Photo Shoot

On my desk, next to my computer screen, rests a black-and-white photo of me at age three, my braided hair in white satin ribbons. I’m wearing a plaid dress with puffed sleeves and a white Peter Pan collar, holding what I think was a stuffed toy deer, sitting in a folding chair in the back yard of our home. Like most little kids, I loved having my picture taken, and I’m grinning happily at the camera.

Not so, now. I don’t know at what point I began to hate having my picture taken. Probably sometime around the seventh grade when, like most teens, I started to feel too self-conscious about my facial flaws. Many women I know feel this way—we’re all far too aware of our imperfections in a society that values Photoshopped perfection.

But scleroderma adds a whole new level to my camera shyness. Recently, I needed an updated portrait. So I asked a friend who’s a good photographer if he would do the honors. We did the shoot outside in about 10 minutes, as he zipped through digital shot after digital shot and kept me laughing.

The next day, he sent me a set of images to review, most of me grinning at the camera. But as I scrolled through, my heart sank. Oh. My. Even after all these years with scleroderma, it is really hard to see how it has distorted my face. Friends who know me don’t notice, because I’ve had the disease for so long that the way I look is all they know.

But for me, it is still a shock. Although my skin has loosened somewhat with time, excellent medical care and a dose of serendipity, it remains abnormal. My wrinkles are not the fine lines and soft creases of my 60-plus contemporaries (even as I’m grateful to have wrinkles, because when the disease was worse in my 30’s, my face was tightening to the point that it was uncomfortable to blink). Rather, because my skin is still thickened, my wrinkles resemble corduroy welts of varying widths. My mouth is tight around my broad smile. The nostrils of my generous nose are narrow. My eyelids are too thick to open fully.

In short, I look a whole lot older and odder than I think of myself. I don’t care about the salt-and-pepper hair. I still have my teeth (well, at least, most of them). Maybe it was the natural lighting, which can be quite unforgiving. But. Wow.

One of the hardest things about this disease is how it damages your looks. It is deforming. There is just no way around it. When I look at myself in the bathroom mirror, I often am not wearing my glasses, so the impact is softened—a bit of self-delusion, perhaps, but it also makes me feel better.

The reality is, I’m always still hoping against hope that I’ll get my face back. I wonder what I’d look like without scleroderma, just normal aging. What would it be like to once again have a relaxed mouth, a nose that isn’t pinched, eyelids that open all the way? What would it be like to have gentle lines rather than deep creases?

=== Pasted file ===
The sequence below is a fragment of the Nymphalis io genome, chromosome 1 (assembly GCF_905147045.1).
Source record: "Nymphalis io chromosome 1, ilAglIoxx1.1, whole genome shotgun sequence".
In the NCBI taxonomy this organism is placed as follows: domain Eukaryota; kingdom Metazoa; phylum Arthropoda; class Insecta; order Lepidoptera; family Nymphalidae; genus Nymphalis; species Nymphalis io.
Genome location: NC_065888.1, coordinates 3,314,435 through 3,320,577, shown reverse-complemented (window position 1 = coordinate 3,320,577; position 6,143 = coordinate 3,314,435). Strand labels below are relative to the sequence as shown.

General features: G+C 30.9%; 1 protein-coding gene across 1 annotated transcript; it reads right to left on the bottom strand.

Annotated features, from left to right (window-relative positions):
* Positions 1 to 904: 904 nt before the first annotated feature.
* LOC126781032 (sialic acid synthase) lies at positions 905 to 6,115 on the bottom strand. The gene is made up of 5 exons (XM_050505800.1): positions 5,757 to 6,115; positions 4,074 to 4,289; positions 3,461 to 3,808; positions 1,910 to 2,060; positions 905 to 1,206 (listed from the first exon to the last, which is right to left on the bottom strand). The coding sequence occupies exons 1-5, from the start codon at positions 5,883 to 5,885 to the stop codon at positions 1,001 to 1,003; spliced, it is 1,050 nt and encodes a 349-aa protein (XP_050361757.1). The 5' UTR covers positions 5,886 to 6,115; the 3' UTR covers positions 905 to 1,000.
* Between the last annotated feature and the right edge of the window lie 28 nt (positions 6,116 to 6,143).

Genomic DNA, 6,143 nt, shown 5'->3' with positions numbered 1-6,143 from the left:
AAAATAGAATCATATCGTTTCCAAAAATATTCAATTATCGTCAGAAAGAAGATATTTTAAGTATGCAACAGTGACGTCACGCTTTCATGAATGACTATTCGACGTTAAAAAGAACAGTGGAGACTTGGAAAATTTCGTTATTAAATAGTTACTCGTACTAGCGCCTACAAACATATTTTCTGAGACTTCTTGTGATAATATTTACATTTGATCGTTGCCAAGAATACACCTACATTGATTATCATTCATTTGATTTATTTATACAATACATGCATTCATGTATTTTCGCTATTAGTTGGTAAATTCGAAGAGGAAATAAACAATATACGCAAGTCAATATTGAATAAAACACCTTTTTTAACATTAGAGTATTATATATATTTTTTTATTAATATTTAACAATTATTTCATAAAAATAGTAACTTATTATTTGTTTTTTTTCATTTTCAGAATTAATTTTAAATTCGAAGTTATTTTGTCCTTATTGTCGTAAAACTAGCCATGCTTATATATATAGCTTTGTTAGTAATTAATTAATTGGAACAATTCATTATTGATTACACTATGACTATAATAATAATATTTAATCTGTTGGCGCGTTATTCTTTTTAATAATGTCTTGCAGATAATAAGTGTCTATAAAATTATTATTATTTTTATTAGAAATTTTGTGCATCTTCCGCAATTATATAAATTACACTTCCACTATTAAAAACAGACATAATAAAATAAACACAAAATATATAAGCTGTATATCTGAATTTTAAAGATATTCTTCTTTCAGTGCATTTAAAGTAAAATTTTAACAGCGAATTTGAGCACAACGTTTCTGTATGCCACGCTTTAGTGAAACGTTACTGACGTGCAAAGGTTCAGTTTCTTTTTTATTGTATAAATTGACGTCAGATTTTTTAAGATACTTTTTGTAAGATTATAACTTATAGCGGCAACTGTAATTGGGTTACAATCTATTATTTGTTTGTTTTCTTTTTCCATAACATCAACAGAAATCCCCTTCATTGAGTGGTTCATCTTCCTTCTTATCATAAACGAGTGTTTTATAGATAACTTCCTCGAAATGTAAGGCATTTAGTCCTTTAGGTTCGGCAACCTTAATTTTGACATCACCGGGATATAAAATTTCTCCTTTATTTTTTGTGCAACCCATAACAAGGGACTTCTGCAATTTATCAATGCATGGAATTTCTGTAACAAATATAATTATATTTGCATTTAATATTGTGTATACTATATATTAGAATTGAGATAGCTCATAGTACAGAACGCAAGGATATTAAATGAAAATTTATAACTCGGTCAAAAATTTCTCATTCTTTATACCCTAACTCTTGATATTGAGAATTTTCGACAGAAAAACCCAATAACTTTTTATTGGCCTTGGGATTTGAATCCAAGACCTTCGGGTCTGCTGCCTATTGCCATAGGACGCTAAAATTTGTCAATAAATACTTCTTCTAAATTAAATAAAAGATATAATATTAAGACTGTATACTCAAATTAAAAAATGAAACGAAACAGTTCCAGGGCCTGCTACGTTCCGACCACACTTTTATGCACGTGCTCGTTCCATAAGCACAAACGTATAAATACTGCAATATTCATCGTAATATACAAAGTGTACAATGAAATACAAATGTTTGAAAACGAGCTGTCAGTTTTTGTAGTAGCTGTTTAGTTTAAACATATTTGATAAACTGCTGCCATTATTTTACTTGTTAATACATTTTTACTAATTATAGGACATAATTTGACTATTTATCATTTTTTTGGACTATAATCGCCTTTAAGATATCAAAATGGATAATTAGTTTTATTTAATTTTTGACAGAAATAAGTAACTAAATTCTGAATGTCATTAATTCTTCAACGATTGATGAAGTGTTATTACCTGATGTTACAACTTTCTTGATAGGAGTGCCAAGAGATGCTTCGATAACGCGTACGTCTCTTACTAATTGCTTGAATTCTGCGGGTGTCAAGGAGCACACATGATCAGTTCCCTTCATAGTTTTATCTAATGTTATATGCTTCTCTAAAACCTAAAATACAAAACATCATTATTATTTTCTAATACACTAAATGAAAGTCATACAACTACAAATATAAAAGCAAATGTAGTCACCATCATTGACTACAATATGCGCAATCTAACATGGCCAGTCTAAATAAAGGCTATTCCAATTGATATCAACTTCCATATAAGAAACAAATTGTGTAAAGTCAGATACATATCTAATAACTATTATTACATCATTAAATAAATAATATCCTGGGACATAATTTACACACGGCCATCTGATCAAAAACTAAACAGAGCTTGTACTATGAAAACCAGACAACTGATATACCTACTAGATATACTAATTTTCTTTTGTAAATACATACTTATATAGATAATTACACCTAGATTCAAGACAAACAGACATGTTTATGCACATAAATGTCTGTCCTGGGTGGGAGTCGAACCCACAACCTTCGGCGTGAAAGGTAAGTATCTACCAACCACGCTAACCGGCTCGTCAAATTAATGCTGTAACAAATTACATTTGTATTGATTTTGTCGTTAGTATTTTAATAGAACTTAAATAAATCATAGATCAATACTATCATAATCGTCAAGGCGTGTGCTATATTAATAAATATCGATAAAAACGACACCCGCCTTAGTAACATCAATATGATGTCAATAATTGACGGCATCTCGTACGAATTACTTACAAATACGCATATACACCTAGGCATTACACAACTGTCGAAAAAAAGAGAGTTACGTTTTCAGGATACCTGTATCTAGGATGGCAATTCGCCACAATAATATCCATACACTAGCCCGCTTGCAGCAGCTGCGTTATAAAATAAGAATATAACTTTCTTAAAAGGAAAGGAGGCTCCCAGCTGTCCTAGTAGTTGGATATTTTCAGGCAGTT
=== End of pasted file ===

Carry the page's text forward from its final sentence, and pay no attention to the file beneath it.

I know this ruminating is both self-defeating and self-absorbed. Beauty is only skin deep, and all that. But there is a real loss involved here, and it takes a long time to make peace with the fact that scleroderma ages you prematurely and is so unkind to whatever lovely features you may have once had. You need to dig deep to summon self-respect and compassion for who you are, for all that you are, despite damning social standards.

In the end, I selected the most forgiving image and forwarded it on. The pictures told the truth. This is how I look. The contrast between what was and what is remains in my head, and those whom I love and who love me don’t care.

Friday evening, I sat on the living room couch as Al gave me a much-needed neck massage—too many hours at the computer. I told him about the photos. “I look so old,” I said, discouraged.

“You don’t look old to me,” he answered, softly. For some men, this would be a throwaway line. But not Al. He meant it. And that made all the difference.

Evelyn Herwitz blogs weekly about living fully with chronic disease, the inside of baseballs, turtles and frogs, J.S. Bach, the meaning of life and whatever else she happens to be thinking about at


  1. Thank you for writing this blog. I loved your entry about the photo shoot. What you said is so true. It is difficult to grieve the loss of the physical self. Those loving individuals we keep near us make all the difference in the world. I’ve lived with Scleroderma for 28 years (since the age of 14). I feel like I was robbed of what should have been the best years of my life. It is difficult to look in the mirror or have pictures taken and see how the disease has ravished my body. I remember how I was before the disease hit. Who I see is now is not who I am. There is a genuine loss and grief in that. I get frustrated with people when their biggest image worry is their weekly gel manicure or the way their stylist screwed up their hair. I worry about how tight the skin on my face may get. I worry that soon I might not have any hair left to style. I look down at my hands and wonder what it would be like to have a nice manicure and pretty hands instead of the ulcers I battle. Most of all, I think that people with Scleroderma do a lot of suffering in silence. Thank you for giving a voice to all the things many of us keep inside.

    • Thanks, Kristine. My heart goes out to you, living with this disease since you were a teen. It is hard enough to contract scleroderma as an adult, but dealing with all of the peer pressure of teen years must have been so difficult. Living within bodies that no longer fit is one of the most difficult aspects of dealing with scleroderma. Thanks to those whom we love and who love us, our true selves can still be known and treasured. Be well.

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